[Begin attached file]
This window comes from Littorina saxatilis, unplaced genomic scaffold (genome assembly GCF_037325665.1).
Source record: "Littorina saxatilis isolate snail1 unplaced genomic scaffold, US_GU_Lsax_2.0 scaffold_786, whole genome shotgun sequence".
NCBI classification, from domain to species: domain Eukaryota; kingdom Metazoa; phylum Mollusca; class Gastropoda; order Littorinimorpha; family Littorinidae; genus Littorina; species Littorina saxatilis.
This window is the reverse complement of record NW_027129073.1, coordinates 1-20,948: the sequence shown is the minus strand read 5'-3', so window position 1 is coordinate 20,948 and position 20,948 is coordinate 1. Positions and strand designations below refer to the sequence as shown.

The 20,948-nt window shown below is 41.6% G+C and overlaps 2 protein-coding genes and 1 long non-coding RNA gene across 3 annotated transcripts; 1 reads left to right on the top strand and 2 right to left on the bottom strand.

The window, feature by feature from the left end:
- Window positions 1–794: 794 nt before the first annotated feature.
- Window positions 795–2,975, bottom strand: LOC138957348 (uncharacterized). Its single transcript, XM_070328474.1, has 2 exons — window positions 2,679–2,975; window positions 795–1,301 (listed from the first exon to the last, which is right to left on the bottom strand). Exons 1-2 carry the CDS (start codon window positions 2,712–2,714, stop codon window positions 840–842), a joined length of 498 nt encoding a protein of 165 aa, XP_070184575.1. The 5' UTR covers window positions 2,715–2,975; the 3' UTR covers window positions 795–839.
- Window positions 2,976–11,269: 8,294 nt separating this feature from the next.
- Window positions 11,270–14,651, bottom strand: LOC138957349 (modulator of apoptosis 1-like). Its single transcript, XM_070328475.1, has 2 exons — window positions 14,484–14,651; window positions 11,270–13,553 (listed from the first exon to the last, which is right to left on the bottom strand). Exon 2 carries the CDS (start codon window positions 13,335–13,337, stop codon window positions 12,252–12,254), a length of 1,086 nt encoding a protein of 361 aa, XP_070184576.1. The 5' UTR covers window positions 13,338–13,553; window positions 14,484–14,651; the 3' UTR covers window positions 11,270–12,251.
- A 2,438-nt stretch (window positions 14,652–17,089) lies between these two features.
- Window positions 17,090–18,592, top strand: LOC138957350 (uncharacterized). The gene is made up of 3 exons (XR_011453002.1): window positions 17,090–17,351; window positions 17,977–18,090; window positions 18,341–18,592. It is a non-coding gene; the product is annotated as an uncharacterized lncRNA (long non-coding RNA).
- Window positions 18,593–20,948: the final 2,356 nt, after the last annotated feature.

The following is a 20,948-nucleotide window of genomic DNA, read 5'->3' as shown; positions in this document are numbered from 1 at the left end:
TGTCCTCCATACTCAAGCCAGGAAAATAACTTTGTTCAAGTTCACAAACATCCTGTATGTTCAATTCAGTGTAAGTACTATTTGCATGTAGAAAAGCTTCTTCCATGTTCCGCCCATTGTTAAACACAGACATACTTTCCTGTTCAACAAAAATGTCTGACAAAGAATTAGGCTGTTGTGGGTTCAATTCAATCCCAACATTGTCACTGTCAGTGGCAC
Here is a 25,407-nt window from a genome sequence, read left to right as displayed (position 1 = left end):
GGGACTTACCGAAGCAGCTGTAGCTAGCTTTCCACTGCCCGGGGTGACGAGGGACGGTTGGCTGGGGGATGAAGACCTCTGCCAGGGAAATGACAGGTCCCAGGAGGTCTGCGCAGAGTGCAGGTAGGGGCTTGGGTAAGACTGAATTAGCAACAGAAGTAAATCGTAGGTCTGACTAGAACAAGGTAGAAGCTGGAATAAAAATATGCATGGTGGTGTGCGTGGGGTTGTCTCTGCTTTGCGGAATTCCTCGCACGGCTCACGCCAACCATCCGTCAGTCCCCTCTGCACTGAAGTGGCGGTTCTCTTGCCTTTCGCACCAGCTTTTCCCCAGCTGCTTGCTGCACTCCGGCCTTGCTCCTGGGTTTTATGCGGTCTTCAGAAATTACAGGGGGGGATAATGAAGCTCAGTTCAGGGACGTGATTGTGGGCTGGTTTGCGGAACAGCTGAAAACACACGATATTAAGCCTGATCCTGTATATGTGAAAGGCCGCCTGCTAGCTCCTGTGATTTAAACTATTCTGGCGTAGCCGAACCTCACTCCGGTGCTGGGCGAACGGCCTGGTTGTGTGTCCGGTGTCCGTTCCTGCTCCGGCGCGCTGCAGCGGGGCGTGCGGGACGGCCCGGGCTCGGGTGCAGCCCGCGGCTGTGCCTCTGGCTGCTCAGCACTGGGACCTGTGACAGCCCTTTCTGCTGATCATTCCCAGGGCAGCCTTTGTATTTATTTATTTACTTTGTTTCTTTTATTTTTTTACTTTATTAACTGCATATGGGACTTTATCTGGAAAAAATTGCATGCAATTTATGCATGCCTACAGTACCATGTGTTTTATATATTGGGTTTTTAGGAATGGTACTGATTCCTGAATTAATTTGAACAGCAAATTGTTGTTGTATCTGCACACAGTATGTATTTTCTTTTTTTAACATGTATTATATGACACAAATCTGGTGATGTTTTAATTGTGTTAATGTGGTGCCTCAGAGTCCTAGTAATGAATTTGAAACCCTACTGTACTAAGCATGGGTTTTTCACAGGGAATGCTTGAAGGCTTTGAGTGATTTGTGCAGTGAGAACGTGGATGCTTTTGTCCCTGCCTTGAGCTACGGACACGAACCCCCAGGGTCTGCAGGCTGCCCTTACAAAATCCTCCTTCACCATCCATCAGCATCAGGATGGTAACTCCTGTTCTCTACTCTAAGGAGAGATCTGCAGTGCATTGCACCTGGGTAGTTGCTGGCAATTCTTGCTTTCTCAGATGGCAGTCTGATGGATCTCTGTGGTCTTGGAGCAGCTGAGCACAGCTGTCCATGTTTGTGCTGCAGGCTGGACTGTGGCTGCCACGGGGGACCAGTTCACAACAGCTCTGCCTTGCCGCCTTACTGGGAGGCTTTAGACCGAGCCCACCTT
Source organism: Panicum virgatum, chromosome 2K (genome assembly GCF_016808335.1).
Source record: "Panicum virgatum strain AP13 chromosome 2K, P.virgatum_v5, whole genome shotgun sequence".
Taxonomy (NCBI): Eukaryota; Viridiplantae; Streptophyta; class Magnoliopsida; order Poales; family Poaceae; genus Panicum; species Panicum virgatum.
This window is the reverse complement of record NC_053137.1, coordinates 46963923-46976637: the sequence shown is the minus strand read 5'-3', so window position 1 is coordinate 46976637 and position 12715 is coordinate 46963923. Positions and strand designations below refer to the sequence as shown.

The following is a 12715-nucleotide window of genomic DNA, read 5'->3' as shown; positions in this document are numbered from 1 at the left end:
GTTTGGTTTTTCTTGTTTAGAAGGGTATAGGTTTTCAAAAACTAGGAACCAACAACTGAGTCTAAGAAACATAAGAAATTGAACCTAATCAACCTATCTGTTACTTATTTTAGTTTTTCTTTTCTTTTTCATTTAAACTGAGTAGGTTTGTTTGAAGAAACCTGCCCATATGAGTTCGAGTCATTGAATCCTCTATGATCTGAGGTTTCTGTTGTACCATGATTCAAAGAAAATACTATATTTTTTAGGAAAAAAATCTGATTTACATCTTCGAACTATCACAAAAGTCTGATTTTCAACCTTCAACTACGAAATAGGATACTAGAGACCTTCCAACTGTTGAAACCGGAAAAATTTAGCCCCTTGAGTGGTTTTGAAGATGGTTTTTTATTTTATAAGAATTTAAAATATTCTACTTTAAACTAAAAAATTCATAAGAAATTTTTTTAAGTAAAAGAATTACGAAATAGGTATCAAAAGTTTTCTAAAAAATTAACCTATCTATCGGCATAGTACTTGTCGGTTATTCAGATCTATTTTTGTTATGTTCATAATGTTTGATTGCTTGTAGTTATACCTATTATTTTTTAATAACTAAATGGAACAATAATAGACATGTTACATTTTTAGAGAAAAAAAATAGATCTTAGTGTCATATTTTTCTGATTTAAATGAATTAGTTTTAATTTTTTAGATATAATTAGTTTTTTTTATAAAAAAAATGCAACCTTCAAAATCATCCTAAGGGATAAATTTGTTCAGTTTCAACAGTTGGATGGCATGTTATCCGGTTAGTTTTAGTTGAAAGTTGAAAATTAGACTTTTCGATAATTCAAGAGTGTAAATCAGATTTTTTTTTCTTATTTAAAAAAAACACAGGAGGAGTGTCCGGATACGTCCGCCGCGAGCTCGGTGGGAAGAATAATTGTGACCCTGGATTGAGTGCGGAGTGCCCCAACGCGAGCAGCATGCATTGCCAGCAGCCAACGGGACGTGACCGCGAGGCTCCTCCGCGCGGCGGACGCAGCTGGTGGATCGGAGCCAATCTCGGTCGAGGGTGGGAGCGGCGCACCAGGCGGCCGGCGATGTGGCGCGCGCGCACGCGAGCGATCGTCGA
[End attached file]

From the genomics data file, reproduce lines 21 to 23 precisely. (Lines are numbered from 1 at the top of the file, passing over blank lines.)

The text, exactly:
This window is the reverse complement of record NC_053137.1, coordinates 46963923-46976637: the sequence shown is the minus strand read 5'-3', so window position 1 is coordinate 46976637 and position 12715 is coordinate 46963923. Positions and strand designations below refer to the sequence as shown.

The following is a 12715-nucleotide window of genomic DNA, read 5'->3' as shown; positions in this document are numbered from 1 at the left end:
GTTTGGTTTTTCTTGTTTAGAAGGGTATAGGTTTTCAAAAACTAGGAACCAACAACTGAGTCTAAGAAACATAAGAAATTGAACCTAATCAACCTATCTGTTACTTATTTTAGTTTTTCTTTTCTTTTTCATTTAAACTGAGTAGGTTTGTTTGAAGAAACCTGCCCATATGAGTTCGAGTCATTGAATCCTCTATGATCTGAGGTTTCTGTTGTACCATGATTCAAAGAAAATACTATATTTTTTAGGAAAAAAATCTGATTTACATCTTCGAACTATCACAAAAGTCTGATTTTCAACCTTCAACTACGAAATAGGATACTAGAGACCTTCCAACTGTTGAAACCGGAAAAATTTAGCCCCTTGAGTGGTTTTGAAGATGGTTTTTTATTTTATAAGAATTTAAAATATTCTACTTTAAACTAAAAAATTCATAAGAAATTTTTTTAAGTAAAAGAATTACGAAATAGGTATCAAAAGTTTTCTAAAAAATTAACCTATCTATCGGCATAGTACTTGTCGGTTATTCAGATCTATTTTTGTTATGTTCATAATGTTTGATTGCTTGTAGTTATACCTATTATTTTTTAATAACTAAATGGAACAATAATAGACATGTTACATTTTTAGAGAAAAAAAATAGATCTTAGTGTCATATTTTTCTGATTTAAATGAATTAGTTTTAATTTTTTAGATATAATTAGTTTTTTTTATAAAAAAAATGCAACCTTCAAAATCATCCTAAGGGATAAATTTGTTCAGTTTCAACAGTTGGATGGCATGTTATCCGGTTAGTTTTAGTTGAAAGTTGAAAATTAGACTTTTCGATAATTCAAGAGTGTAAATCAGATTTTTTTTTCTTATTTAAAAAAAACACAGGAGGAGTGTCCGGATACGTCCGCCGCGAGCTCGGTGGGAAGAATAATTGTGACCCTGGATTGAGTGCGGAGTGCCCCAACGCGAGCAGCATGCATTGCCAGCAGCCAACGGGACGTGACCGCGAGGCTCCTCCGCGCGGCGGACGCAGCTGGTGGATCGGAGCCAATCTCGGTCGAGGGTGGGAGCGGCGCACCAGGCGGCCGGCGATGTGGCGCGCGCGCACGCGAGCGATCGTCGA